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Abu Dhabi, UAETuesday 23 October 2018

Album review: DJ Shadow stitches together dense sonic beats in The Mountain Will Fall

The Californian record collector’s sample-heavy, largely instrumental hip-hop becomes widescreen in his new album.
A handout album cover image of "The Mountain WIll Fall" by DJ Shadow (Courtesy: Mass Appeal)
A handout album cover image of "The Mountain WIll Fall" by DJ Shadow (Courtesy: Mass Appeal)

The Mountain Will Fall

DJ Shadow

(Mass Appeal)

Three-and-a-half stars

Josh “DJ Shadow” Davis’s early career peak has proved a double-edged sword: it has afforded him space to do more or less what he wants, yet none of his output has matched his classic 1996 debut Entroducing. The Californian record collector’s sample-heavy, largely instrumental hip-hop becomes ever more widescreen on The Mountain Will Fall.

Perhaps that ambitious scope explains why it has been five years in the making. Davis remains best when stitching together dense sonic patchworks, such as Depth Charge – a dramatic five minutes of climatic beats and menacing bass; a surround-sound experience tailor-made for headphones and head nodding.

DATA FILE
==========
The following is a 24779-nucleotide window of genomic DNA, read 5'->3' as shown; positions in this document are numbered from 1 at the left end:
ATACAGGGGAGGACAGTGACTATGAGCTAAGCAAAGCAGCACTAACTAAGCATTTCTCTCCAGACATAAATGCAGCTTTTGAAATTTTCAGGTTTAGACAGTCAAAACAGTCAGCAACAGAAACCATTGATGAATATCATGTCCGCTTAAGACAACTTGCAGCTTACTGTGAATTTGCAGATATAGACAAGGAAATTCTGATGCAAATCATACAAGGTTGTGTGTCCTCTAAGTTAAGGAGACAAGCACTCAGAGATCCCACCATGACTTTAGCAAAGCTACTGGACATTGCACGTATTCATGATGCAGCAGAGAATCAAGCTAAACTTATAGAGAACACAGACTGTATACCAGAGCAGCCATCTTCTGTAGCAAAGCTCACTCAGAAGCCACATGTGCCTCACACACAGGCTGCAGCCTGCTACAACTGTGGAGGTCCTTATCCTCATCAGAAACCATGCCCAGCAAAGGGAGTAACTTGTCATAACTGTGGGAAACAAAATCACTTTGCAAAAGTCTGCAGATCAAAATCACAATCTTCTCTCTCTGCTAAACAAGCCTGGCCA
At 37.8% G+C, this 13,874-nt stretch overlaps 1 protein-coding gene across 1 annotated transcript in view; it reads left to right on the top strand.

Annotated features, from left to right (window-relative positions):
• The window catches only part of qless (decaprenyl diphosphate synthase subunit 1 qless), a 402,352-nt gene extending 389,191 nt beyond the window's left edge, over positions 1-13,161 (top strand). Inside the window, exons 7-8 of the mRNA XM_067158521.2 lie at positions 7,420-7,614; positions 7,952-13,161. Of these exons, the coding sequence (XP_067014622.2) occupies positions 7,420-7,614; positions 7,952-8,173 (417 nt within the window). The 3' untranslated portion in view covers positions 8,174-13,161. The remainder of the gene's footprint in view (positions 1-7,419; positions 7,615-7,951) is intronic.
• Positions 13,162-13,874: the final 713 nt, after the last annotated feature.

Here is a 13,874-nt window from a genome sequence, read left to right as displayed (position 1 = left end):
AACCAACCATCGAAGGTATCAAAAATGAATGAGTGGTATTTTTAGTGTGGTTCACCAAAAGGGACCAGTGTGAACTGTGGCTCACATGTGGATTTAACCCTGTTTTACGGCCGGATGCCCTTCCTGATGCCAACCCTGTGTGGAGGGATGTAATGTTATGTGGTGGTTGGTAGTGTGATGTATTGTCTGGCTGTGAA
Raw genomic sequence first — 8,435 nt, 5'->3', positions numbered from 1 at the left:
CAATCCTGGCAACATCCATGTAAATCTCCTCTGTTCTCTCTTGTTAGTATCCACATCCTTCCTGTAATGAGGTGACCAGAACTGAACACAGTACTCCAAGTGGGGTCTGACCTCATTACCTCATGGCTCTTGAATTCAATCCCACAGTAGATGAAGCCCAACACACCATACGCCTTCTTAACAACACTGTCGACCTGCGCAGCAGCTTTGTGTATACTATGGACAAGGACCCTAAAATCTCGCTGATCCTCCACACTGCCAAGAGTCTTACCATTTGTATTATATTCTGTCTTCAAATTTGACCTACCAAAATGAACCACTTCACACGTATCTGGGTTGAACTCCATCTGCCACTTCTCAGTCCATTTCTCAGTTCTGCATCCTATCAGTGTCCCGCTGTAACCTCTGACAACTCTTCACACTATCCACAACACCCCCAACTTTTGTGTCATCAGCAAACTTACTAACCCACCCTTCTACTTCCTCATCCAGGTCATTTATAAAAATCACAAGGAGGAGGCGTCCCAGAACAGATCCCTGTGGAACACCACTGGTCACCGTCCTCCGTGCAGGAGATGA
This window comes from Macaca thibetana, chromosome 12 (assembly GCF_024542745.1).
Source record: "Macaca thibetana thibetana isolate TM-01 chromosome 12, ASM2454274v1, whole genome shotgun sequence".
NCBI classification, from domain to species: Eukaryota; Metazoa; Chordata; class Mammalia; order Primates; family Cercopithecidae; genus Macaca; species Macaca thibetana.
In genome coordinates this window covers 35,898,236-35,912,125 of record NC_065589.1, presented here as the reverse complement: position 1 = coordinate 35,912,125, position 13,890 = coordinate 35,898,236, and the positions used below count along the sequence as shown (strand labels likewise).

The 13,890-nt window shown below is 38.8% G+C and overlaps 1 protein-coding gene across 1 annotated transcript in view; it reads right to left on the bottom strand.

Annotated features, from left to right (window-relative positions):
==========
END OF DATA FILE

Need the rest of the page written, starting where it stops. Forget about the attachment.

Among a handful of guests, Run the Jewels are the standout, with the duo contributing cocksure boasts to Nobody Speak, although weirdly, it feels incongruous next to the rest of The Mountain Will Fall.

That’s almost Davis’s quandary in minutiae, though: while he’s clearly keen to push things forward, his fans are still craving soundscapes full of vinyl surface crackle more than cameos from the latest scene leaders.

aworkman@thenational.ae